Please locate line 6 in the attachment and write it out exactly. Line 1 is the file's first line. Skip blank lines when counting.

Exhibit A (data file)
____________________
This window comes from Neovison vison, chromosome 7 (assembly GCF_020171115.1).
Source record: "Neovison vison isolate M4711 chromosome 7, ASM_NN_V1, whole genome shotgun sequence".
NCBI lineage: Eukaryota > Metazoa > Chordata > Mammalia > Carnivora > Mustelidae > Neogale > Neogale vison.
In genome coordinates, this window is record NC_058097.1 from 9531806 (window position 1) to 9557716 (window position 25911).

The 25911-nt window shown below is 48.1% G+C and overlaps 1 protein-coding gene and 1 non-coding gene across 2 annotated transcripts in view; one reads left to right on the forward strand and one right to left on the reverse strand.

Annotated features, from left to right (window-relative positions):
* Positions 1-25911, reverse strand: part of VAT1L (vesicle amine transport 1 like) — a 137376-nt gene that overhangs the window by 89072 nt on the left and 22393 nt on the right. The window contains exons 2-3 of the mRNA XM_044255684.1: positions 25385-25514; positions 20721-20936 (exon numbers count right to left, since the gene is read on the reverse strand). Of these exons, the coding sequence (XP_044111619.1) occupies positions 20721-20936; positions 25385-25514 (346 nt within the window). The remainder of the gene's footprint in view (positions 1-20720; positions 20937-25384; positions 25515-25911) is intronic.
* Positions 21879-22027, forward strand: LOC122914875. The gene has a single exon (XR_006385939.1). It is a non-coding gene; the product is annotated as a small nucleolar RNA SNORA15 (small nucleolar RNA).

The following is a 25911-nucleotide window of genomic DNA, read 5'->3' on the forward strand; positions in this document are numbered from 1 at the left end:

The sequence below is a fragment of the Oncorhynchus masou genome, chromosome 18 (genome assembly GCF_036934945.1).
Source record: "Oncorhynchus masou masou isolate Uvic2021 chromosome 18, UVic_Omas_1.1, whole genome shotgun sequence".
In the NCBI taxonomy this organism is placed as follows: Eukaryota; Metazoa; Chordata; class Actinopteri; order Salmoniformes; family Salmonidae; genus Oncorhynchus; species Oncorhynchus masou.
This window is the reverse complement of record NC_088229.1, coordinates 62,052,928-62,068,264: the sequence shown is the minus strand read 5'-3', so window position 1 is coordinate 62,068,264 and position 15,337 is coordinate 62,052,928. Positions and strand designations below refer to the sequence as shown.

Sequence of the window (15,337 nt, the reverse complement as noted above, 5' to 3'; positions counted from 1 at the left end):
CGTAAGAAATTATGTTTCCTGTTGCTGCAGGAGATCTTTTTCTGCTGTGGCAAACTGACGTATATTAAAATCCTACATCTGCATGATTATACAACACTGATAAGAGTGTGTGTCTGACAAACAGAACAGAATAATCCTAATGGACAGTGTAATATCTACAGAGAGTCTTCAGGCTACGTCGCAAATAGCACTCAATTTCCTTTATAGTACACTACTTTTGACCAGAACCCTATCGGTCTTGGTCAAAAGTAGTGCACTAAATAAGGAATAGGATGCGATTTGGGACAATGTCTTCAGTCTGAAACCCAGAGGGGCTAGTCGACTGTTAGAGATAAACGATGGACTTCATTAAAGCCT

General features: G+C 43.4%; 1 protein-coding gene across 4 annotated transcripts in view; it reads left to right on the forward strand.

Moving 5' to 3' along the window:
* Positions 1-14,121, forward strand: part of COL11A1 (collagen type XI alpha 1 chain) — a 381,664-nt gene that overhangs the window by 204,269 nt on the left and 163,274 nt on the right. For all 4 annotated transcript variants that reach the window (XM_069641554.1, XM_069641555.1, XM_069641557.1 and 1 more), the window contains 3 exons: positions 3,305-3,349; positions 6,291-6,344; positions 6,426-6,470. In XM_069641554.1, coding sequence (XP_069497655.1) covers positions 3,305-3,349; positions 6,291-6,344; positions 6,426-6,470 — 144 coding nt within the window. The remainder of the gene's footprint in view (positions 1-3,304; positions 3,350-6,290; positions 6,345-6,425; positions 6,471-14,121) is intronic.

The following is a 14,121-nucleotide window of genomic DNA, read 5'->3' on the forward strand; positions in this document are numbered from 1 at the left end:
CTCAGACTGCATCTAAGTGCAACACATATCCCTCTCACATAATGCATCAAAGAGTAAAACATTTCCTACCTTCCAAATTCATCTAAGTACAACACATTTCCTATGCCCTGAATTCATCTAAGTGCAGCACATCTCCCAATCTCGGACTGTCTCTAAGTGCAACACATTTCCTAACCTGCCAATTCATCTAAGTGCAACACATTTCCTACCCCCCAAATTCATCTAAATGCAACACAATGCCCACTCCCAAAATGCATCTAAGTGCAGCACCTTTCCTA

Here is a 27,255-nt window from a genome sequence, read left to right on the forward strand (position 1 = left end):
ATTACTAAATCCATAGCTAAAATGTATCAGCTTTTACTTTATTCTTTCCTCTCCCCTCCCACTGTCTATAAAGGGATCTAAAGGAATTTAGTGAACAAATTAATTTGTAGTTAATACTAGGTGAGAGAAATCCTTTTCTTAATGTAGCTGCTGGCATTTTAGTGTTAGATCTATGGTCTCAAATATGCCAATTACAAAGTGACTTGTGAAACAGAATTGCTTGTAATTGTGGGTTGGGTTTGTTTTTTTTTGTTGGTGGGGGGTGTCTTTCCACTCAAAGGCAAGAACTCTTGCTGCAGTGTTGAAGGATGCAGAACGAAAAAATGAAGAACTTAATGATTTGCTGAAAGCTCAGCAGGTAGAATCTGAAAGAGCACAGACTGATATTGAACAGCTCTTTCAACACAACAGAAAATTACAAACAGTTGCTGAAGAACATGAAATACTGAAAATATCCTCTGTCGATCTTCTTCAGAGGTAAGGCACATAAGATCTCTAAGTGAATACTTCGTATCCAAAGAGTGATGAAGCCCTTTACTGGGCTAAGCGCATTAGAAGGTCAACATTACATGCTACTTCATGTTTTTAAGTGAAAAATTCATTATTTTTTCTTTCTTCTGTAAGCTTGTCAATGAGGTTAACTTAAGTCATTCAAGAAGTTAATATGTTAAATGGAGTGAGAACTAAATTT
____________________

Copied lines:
Annotated features, from left to right (window-relative positions):